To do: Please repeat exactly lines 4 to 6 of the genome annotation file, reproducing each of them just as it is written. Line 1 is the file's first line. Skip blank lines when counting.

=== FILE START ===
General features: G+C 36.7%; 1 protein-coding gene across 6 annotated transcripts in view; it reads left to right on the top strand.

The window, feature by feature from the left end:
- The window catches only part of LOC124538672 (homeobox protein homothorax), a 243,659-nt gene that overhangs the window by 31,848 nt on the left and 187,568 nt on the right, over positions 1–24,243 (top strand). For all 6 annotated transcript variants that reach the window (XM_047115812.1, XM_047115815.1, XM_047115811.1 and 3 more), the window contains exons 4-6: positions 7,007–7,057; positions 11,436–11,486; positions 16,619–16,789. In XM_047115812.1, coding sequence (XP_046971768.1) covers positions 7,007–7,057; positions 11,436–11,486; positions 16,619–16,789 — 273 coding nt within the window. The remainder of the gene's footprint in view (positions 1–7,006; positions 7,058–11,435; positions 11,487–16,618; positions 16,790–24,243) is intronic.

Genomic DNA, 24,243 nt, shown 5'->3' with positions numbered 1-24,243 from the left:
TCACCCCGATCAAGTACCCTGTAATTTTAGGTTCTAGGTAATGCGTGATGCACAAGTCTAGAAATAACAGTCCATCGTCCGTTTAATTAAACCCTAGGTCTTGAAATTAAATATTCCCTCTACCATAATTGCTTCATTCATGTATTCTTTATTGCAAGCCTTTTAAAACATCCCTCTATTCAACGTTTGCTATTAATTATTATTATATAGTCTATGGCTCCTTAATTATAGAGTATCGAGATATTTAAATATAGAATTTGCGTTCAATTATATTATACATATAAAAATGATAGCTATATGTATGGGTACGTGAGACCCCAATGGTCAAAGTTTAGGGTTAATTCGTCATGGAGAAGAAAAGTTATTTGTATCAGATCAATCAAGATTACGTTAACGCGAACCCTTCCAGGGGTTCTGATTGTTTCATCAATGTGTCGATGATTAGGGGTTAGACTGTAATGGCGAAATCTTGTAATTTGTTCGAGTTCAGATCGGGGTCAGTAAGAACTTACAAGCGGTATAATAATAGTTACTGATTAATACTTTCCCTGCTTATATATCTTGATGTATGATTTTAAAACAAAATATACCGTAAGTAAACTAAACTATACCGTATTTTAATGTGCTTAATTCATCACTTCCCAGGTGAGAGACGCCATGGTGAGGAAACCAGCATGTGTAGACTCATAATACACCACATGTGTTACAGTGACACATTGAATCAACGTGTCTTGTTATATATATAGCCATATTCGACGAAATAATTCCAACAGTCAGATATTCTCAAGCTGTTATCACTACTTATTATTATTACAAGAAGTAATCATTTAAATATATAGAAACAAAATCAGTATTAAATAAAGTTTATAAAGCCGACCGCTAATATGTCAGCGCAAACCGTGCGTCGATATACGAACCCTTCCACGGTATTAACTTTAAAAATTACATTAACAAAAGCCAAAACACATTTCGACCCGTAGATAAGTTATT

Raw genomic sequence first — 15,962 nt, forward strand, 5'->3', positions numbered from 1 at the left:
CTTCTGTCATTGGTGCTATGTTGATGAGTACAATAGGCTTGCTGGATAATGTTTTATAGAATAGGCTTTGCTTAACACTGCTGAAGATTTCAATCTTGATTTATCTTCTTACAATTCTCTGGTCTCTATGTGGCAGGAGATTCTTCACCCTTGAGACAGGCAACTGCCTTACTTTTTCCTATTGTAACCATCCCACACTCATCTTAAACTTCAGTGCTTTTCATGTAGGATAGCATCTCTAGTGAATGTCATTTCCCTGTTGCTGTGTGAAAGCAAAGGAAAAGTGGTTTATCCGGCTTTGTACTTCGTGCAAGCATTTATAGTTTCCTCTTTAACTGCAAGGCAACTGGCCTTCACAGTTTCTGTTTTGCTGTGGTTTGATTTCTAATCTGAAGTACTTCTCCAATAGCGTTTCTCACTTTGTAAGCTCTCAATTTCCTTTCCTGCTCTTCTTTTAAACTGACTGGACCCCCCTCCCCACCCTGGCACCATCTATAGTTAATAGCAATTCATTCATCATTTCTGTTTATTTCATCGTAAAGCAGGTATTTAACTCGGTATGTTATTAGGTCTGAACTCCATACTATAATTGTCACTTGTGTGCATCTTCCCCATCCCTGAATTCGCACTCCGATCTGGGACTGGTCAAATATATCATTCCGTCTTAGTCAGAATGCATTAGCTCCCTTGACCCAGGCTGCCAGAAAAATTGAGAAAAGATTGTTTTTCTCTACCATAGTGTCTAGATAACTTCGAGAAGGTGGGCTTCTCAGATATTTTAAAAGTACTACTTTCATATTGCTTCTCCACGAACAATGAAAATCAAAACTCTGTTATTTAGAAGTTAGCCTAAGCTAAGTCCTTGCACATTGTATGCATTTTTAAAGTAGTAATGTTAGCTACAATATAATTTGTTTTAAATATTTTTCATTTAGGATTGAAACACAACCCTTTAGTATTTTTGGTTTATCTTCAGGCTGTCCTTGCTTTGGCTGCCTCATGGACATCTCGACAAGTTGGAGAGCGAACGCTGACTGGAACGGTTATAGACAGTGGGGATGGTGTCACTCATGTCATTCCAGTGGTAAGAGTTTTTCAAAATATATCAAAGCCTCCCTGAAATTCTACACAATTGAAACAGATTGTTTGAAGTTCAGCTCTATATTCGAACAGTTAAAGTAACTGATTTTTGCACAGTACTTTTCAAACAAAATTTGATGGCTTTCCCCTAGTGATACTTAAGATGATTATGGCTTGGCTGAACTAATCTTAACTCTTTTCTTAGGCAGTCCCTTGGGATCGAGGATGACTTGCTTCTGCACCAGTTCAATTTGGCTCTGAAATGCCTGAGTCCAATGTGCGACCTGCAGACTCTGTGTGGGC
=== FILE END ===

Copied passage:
Genomic DNA, 24,243 nt, shown 5'->3' with positions numbered 1-24,243 from the left:
TCACCCCGATCAAGTACCCTGTAATTTTAGGTTCTAGGTAATGCGTGATGCACAAGTCTAGAAATAACAGTCCATCGTCCGTTTAATTAAACCCTAGGTCTTGAAATTAAATATTCCCTCTACCATAATTGCTTCATTCATGTATTCTTTATTGCAAGCCTTTTAAAACATCCCTCTATTCAACGTTTGCTATTAATTATTATTATATAGTCTATGGCTCCTTAATTATAGAGTATCGAGATATTTAAATATAGAATTTGCGTTCAATTATATTATACATATAAAAATGATAGCTATATGTATGGGTACGTGAGACCCCAATGGTCAAAGTTTAGGGTTAATTCGTCATGGAGAAGAAAAGTTATTTGTATCAGATCAATCAAGATTACGTTAACGCGAACCCTTCCAGGGGTTCTGATTGTTTCATCAATGTGTCGATGATTAGGGGTTAGACTGTAATGGCGAAATCTTGTAATTTGTTCGAGTTCAGATCGGGGTCAGTAAGAACTTACAAGCGGTATAATAATAGTTACTGATTAATACTTTCCCTGCTTATATATCTTGATGTATGATTTTAAAACAAAATATACCGTAAGTAAACTAAACTATACCGTATTTTAATGTGCTTAATTCATCACTTCCCAGGTGAGAGACGCCATGGTGAGGAAACCAGCATGTGTAGACTCATAATACACCACATGTGTTACAGTGACACATTGAATCAACGTGTCTTGTTATATATATAGCCATATTCGACGAAATAATTCCAACAGTCAGATATTCTCAAGCTGTTATCACTACTTATTATTATTACAAGAAGTAATCATTTAAATATATAGAAACAAAATCAGTATTAAATAAAGTTTATAAAGCCGACCGCTAATATGTCAGCGCAAACCGTGCGTCGATATACGAACCCTTCCACGGTATTAACTTTAAAAATTACATTAACAAAAGCCAAAACACATTTCGACCCGTAGATAAGTTATT

Raw genomic sequence first — 15,962 nt, forward strand, 5'->3', positions numbered from 1 at the left: